The chopper apparently landed about 100 meters from a house, a local resident said.

The aviation incident is the latest involving U.S. aircraft in the prefecture, where opposition to the huge U.S. military presence is rife.

The island is the same one where an AH-1 attack helicopter based at U.S. Marine Corps Air Station Futenma made an emergency landing on a farm path on Jan. 20 last year.

“I’m speechless. The frequency is too often. It cannot be helped but to think there’s a systemic problem within the U.S. military,” Okinawa Deputy Gov. Moritake Tomikawa told reporters.

“I felt it was dangerous because the helicopter was lowering altitude and heading toward the coast with a rattling noise,” he said. “The U.S. military always prioritizes military operations and neglects the anxieties of local residents,” said Tamaki, who heads the local residents’ association.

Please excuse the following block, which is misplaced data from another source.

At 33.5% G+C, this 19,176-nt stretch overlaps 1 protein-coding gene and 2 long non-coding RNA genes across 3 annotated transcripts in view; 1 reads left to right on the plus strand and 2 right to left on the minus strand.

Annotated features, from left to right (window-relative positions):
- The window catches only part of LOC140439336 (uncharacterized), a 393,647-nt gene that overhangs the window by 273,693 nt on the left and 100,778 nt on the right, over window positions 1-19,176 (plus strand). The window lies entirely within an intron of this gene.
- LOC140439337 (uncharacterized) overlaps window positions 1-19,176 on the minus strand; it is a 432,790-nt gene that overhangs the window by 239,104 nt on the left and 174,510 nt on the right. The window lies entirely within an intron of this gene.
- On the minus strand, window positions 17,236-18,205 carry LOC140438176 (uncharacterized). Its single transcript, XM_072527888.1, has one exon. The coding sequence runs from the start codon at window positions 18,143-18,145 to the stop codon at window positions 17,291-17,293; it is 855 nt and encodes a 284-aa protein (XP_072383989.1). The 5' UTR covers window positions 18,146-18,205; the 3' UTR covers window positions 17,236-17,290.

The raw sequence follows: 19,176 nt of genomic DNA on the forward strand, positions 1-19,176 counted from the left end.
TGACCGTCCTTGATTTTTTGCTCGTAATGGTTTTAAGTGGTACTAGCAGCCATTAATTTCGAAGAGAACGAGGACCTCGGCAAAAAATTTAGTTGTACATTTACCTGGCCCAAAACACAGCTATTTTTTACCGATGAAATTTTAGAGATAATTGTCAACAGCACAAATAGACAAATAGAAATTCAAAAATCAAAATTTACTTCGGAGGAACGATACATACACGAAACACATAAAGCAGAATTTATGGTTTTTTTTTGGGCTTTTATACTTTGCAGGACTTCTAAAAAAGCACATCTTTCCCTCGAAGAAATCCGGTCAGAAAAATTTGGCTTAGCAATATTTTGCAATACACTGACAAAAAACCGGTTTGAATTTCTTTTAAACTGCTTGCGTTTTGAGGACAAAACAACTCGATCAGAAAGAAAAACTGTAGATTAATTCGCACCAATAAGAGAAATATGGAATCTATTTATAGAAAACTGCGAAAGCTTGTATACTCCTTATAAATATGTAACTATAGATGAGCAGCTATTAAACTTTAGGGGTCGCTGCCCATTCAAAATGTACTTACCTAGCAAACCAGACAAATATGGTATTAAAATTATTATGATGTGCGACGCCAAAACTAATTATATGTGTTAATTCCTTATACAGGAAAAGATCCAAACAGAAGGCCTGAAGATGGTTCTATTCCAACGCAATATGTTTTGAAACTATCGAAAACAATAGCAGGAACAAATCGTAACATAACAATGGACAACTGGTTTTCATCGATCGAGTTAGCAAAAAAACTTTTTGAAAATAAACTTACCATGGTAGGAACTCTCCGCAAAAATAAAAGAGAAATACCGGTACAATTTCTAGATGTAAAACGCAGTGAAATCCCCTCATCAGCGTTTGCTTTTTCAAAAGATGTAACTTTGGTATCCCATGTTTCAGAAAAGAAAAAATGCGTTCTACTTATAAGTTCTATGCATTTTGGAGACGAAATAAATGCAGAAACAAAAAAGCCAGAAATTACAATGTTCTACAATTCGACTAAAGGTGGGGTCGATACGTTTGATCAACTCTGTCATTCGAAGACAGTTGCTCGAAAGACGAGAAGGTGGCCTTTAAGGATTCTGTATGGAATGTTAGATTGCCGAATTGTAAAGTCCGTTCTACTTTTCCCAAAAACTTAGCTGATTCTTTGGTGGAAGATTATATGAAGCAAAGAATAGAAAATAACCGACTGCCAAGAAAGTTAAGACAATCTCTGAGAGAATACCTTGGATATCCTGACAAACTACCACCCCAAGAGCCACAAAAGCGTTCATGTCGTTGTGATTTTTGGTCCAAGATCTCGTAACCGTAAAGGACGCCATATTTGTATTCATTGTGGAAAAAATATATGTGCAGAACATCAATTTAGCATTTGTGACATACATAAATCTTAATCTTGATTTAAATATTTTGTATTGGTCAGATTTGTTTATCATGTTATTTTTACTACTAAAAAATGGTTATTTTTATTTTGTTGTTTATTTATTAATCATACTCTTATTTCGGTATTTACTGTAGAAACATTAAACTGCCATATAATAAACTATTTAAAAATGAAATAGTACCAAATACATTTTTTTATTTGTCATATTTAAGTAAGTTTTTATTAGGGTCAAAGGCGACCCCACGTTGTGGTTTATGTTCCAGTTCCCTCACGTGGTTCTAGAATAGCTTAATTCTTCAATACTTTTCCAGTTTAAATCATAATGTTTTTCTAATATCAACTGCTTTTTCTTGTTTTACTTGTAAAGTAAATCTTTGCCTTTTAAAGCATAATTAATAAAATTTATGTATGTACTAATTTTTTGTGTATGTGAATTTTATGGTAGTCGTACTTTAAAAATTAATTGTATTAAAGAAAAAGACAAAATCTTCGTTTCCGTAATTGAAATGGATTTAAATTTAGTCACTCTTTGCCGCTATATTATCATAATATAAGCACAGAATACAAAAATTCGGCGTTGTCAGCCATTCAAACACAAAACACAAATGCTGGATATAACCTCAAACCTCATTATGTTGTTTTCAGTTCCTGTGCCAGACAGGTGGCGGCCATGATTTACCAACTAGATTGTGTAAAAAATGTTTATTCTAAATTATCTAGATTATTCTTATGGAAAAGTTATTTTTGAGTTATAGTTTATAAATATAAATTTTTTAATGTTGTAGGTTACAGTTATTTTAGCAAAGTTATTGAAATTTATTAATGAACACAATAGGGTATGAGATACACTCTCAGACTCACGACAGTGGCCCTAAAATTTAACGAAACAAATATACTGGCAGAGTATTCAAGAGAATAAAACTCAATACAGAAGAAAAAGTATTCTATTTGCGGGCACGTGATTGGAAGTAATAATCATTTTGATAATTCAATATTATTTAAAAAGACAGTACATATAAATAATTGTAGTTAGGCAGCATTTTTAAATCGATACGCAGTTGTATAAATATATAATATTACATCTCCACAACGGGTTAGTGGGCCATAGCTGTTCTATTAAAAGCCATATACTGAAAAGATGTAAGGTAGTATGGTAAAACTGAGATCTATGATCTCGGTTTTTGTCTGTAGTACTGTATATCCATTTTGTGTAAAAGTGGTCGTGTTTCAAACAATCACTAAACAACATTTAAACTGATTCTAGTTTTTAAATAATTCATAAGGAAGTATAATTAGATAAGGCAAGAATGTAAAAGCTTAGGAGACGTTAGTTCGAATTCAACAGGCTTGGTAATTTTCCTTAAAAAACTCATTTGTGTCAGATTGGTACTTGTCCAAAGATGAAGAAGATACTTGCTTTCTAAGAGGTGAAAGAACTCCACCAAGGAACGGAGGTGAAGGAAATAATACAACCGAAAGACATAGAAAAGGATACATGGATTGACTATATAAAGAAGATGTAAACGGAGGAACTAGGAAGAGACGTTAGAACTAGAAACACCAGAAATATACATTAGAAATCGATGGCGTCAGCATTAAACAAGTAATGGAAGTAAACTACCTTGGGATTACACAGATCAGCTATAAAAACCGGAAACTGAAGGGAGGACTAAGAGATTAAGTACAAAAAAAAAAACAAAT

A Labor government would look to grow USA military presence in Australia

US FORCES would get the nod from a future federal Labor Government to expand its military footprint in Australia in an apparent reversal of party policy that had seen a cooling in language on the alliance in favour of a greater focus on China.

Two years ago the party’s platform draft at its national conference watered down its foreign policy view of the ANZUS Treaty, significantly dropping references to it being the “bedrock” of regional stability and a national “asset” in favour of strengthening recognition to China’s growth.

Late last year former Labor leader Paul Keating called for Australia to “cut the tag” with the US and focus more on Asia while foreign affairs spokeswoman Penny Wong said Donald Trump marked a “change point” that needed to be assessed.

But Labor’s Defence spokesman Richard Marles said yesterday there was room to work with both with America as Australia’s “most important bilateral relationship” and China whose right to rise as a power should be recognised.